Last week I ate what felt like all of the arepas. I took my little brother to Hola Arepa while he was visiting, I met a coworker for lunch at Arepa Bite in Moundsview, and I capped off the week in my own backyard at Cafe Racer Kitchen.
Cafe Racer Kitchen, the brick and mortar of the Cafe Racer food truck, expands on the arepa sandwich and/or filling + sides model of the truck by presenting elevated yet homey dishes inspired by Latin American street food.
That said, I immediately ordered the poutine.
Yucca frita is topped with pulled pork gravy, arepa “curds”, peppers, aioli, and queso. The pork was tender and flavorful, the yucca firm yet yielding, and the arepa curds were little dumpling pockets of corn goodness. The gravy was more like a broth, and a rather salty one at that.
Having never experienced the food truck, I felt like I should order an arepa. You know, for science.
Cafe Racer and Cafe Racer Kitchen serve their arepas open faced, which differs from both Hola Arepa and Arepa Bite. In terms of the actual arepa, Cafe Racer’s are my favorite because they are the most like a corn fritter. They are crisp on the outside and soft and fluffy on the inside, and are a little sweet. It is sort of like eating a cornbread pancake.
The pulled pork appeared to be the same from the poutine. Very good, very tender, but maybe a hair bland now that it wasn’t swimming in salty broth. A good hit of lime would have really done the trick, I think.
The filling gets points for being topped with crispy little shoestring potatoes. This is such a smart way to add texture, I’m not sure why other places don’t do it.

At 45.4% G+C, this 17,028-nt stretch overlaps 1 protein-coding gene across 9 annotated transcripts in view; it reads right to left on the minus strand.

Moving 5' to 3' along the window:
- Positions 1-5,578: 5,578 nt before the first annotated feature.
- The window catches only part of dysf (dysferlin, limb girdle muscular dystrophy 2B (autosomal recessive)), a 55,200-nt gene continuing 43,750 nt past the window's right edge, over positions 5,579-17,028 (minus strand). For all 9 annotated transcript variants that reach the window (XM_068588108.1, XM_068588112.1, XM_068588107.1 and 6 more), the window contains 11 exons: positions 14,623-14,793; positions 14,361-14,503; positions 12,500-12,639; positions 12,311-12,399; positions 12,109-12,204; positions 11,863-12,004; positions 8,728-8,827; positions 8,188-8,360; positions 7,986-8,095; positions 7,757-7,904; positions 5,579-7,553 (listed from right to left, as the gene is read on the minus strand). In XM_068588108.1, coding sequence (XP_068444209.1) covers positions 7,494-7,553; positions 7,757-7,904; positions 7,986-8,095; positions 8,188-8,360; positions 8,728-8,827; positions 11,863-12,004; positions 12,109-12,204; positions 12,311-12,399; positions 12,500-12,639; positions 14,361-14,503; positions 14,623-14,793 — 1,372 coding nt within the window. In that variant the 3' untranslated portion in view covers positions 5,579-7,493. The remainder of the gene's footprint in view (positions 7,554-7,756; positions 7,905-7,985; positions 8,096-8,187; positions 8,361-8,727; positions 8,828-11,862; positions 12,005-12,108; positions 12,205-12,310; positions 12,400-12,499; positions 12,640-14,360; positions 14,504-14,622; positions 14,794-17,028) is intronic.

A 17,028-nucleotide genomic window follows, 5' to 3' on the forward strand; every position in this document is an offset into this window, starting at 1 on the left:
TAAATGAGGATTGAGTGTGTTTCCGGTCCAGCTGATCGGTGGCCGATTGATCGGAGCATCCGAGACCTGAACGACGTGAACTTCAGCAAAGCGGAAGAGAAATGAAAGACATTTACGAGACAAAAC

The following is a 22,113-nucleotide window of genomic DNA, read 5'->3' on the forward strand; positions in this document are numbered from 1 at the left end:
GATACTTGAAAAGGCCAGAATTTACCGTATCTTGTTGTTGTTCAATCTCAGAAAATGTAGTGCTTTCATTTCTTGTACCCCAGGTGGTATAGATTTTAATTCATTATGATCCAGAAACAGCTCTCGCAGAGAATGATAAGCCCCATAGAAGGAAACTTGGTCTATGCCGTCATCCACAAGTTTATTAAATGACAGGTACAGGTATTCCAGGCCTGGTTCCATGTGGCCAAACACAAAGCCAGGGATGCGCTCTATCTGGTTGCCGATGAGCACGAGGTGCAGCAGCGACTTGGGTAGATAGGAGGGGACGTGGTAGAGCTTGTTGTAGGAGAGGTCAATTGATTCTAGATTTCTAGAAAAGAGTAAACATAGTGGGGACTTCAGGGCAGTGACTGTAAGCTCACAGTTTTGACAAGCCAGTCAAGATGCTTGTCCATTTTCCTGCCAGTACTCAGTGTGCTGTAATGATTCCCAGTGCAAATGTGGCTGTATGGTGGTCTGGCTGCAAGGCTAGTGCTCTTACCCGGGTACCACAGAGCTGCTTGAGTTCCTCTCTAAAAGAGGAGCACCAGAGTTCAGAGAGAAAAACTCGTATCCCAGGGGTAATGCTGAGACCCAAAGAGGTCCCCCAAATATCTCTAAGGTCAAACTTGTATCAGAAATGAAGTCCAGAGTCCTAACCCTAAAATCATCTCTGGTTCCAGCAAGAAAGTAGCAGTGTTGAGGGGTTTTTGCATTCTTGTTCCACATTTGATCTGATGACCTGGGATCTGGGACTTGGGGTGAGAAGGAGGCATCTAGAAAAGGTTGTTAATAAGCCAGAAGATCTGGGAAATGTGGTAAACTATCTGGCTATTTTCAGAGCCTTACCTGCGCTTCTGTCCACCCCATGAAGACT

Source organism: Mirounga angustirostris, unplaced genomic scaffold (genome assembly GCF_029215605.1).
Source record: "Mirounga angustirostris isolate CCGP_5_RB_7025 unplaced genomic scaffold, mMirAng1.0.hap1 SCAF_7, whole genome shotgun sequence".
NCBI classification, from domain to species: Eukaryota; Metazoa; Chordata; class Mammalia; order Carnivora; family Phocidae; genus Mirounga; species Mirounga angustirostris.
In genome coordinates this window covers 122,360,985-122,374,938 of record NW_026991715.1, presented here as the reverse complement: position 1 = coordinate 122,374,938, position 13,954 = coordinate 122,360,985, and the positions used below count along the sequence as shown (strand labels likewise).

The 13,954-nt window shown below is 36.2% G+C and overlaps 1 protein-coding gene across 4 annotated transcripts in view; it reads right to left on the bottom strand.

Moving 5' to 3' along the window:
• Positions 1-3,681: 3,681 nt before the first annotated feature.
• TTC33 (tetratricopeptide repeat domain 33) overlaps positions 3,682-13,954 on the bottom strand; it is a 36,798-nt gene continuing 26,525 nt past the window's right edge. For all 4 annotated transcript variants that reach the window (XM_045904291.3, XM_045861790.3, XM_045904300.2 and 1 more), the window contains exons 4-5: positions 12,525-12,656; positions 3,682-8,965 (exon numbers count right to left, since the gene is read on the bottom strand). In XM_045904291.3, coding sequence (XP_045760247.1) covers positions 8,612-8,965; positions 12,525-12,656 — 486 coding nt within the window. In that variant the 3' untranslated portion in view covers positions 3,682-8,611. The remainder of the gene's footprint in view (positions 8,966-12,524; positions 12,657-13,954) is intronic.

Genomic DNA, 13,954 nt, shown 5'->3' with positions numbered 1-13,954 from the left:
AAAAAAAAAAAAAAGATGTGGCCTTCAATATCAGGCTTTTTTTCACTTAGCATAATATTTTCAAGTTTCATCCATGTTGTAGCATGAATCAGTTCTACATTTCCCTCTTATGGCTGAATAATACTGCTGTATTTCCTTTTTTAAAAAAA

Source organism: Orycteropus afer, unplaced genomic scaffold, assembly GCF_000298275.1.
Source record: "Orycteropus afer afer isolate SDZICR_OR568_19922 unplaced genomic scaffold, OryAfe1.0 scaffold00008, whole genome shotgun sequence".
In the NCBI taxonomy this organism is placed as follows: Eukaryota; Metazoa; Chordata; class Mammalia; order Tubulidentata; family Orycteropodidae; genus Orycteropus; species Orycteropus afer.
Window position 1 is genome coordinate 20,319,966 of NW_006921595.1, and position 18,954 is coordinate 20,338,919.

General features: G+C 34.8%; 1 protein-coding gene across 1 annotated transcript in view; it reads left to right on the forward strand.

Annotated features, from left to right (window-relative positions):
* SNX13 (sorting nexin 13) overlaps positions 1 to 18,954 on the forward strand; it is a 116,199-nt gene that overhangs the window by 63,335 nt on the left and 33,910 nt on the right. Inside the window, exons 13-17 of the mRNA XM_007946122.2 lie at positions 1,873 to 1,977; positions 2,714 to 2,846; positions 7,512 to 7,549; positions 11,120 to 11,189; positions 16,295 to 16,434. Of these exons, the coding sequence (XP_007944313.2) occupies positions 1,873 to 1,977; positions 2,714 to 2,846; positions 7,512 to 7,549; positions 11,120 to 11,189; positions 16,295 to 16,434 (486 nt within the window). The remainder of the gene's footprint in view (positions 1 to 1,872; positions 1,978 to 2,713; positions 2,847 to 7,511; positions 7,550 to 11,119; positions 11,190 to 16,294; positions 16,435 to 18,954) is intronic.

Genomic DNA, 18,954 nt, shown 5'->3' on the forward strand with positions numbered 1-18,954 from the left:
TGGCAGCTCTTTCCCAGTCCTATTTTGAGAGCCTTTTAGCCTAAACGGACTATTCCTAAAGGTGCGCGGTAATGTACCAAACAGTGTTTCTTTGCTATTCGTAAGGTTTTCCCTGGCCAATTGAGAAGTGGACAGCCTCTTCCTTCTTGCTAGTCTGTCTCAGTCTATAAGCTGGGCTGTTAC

I opted for sweet plantains and queso as my side. If you like griddled plantains, you will like this. A few of the sides were bordering burnt, which was in no way a bad thing and reminded me a lot of when you burn marshmallows. (Confession: I am a serial marshmallow burner).
Dessert was tres leches cake with chocolate and strawberry sauce drizzled over the top. The drizzles made me very nostalgic for Dairy Queen sundaes and/or banana splits. They were sweet but not really all that distinct in that bottled ice cream topping way. The cake itself was textbook tres leches, competent but not extraordinary.
Here is the thing about Cafe Racer Kitchen: even though I had some quibbles with all of the dishes I had for dinner, it left such an impression for me that I immediately came back for brunch. This is the arepa benedict with roasted vegetables.
Two more of those fritter-like arepas, topped with a variety of roasted vegetables (or you could opt for keilbasa), sweet potato hash, fried eggs, and hollandaise. Well, hollandaise was advertised anyway. If it was actually on the plate, it was used so sparingly I couldn’t taste it. I didn’t really mind, though. The sweet potatoes and roasted vegetables were soft and, for lack of a better word, roasty enough that they carried the dish. I also had some very good cold press coffee, which they will sell you in a to-go cup if you ask nicely.
There is just something about Cafe Racer Kitchen. It is homey and unpretentious. The food is competent and comforting. You will leave full to the point of misery, and yet you will be back the next day, and maybe even the next (they have weekday brunch)! Maybe I will make arepa week an annual occurrence. Or a quarterly one. Heck, maybe monthly.